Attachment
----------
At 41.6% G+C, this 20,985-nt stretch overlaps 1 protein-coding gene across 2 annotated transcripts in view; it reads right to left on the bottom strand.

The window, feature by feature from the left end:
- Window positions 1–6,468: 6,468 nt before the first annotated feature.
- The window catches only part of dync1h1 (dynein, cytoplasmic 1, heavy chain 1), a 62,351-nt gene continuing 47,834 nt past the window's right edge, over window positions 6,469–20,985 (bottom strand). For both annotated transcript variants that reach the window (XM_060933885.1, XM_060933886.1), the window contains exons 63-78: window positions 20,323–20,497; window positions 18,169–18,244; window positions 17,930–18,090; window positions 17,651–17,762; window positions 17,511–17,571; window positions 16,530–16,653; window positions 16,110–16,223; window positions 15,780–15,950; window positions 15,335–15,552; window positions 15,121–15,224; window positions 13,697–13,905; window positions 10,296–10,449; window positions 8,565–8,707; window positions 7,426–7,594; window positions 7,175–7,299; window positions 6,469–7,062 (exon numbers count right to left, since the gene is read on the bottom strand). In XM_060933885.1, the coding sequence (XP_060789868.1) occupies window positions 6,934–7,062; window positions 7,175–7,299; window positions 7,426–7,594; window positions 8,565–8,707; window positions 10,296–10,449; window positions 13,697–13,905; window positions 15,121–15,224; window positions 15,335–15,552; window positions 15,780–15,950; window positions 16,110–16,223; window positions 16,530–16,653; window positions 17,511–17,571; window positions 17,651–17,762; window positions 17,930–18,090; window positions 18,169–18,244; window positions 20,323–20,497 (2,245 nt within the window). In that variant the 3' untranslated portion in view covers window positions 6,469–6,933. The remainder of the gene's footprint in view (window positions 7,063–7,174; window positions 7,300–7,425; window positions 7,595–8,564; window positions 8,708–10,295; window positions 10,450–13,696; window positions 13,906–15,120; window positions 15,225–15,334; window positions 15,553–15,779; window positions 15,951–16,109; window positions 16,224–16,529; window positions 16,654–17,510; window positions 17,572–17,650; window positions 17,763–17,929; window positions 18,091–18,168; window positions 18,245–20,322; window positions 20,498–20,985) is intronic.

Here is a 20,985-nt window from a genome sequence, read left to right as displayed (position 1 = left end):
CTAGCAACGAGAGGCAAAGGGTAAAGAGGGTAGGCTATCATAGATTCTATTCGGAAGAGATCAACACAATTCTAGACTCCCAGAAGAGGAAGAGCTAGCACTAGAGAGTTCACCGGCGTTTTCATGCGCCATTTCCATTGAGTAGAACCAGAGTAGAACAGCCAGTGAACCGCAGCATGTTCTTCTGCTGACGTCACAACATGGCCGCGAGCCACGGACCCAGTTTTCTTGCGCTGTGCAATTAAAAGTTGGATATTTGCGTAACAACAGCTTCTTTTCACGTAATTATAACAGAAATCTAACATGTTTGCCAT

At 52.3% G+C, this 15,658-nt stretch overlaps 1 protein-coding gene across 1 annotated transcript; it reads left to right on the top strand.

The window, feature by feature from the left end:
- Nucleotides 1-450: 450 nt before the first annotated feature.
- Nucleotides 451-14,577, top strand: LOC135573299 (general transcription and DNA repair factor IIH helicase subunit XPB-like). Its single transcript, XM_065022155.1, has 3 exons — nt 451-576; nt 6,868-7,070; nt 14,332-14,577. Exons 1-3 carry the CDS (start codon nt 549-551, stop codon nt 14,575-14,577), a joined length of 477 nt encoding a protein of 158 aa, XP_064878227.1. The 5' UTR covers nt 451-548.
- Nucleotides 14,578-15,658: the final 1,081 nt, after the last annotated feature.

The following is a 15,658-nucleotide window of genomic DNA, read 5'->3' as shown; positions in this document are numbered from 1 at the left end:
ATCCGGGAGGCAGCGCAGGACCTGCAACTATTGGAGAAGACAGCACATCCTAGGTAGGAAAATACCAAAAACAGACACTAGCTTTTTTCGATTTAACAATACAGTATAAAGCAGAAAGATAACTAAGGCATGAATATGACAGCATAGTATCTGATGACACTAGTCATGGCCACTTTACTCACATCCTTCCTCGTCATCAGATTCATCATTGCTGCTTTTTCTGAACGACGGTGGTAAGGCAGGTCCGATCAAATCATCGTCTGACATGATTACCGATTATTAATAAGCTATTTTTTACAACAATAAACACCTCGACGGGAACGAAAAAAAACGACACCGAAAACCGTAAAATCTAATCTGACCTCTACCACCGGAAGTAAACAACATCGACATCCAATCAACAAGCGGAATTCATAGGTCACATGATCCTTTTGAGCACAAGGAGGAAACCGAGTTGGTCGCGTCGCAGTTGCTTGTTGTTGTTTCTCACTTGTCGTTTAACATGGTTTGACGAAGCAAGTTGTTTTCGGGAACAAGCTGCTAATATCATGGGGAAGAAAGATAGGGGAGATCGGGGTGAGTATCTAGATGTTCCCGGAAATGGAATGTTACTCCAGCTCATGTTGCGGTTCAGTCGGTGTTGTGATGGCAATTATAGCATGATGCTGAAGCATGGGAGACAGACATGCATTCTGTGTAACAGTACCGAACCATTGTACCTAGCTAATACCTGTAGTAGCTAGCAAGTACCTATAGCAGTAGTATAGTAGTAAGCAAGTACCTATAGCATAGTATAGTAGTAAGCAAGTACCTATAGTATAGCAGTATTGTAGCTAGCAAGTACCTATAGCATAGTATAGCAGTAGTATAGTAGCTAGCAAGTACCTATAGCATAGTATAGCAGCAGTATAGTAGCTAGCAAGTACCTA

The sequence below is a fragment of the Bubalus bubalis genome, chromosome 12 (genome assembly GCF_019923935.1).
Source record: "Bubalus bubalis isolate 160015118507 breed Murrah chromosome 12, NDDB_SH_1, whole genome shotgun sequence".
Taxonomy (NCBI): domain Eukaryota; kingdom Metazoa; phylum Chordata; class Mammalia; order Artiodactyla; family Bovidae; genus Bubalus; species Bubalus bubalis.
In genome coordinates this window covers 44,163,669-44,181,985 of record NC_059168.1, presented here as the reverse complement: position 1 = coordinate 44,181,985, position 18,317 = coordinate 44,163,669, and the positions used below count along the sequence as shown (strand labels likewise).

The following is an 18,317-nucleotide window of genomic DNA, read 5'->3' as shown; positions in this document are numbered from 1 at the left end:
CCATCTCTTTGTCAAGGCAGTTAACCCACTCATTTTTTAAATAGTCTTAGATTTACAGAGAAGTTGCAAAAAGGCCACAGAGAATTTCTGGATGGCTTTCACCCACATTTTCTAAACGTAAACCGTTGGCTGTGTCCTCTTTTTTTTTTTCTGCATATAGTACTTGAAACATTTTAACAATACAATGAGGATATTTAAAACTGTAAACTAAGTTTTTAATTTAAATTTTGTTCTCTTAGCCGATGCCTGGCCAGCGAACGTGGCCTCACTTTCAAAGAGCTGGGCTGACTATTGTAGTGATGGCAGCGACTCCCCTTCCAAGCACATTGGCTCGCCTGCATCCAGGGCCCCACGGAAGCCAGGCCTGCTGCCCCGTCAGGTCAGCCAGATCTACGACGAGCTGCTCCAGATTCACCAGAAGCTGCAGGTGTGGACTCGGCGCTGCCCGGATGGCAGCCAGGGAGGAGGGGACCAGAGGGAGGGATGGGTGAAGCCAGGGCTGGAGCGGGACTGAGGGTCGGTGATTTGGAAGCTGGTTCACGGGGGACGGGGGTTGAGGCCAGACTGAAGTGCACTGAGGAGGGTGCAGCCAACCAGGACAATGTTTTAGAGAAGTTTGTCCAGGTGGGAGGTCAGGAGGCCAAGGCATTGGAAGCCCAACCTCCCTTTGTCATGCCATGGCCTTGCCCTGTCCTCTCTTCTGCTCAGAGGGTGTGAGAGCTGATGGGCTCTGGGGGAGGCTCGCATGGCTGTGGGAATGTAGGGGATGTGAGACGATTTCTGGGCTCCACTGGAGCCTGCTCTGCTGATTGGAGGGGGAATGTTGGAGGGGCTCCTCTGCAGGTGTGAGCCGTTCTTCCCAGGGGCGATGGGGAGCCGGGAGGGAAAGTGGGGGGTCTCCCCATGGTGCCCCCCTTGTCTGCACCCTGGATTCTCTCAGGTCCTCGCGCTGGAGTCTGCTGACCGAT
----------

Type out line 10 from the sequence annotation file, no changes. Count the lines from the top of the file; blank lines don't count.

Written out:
- Nucleotides 451-14,577, top strand: LOC135573299 (general transcription and DNA repair factor IIH helicase subunit XPB-like). Its single transcript, XM_065022155.1, has 3 exons — nt 451-576; nt 6,868-7,070; nt 14,332-14,577. Exons 1-3 carry the CDS (start codon nt 549-551, stop codon nt 14,575-14,577), a joined length of 477 nt encoding a protein of 158 aa, XP_064878227.1. The 5' UTR covers nt 451-548.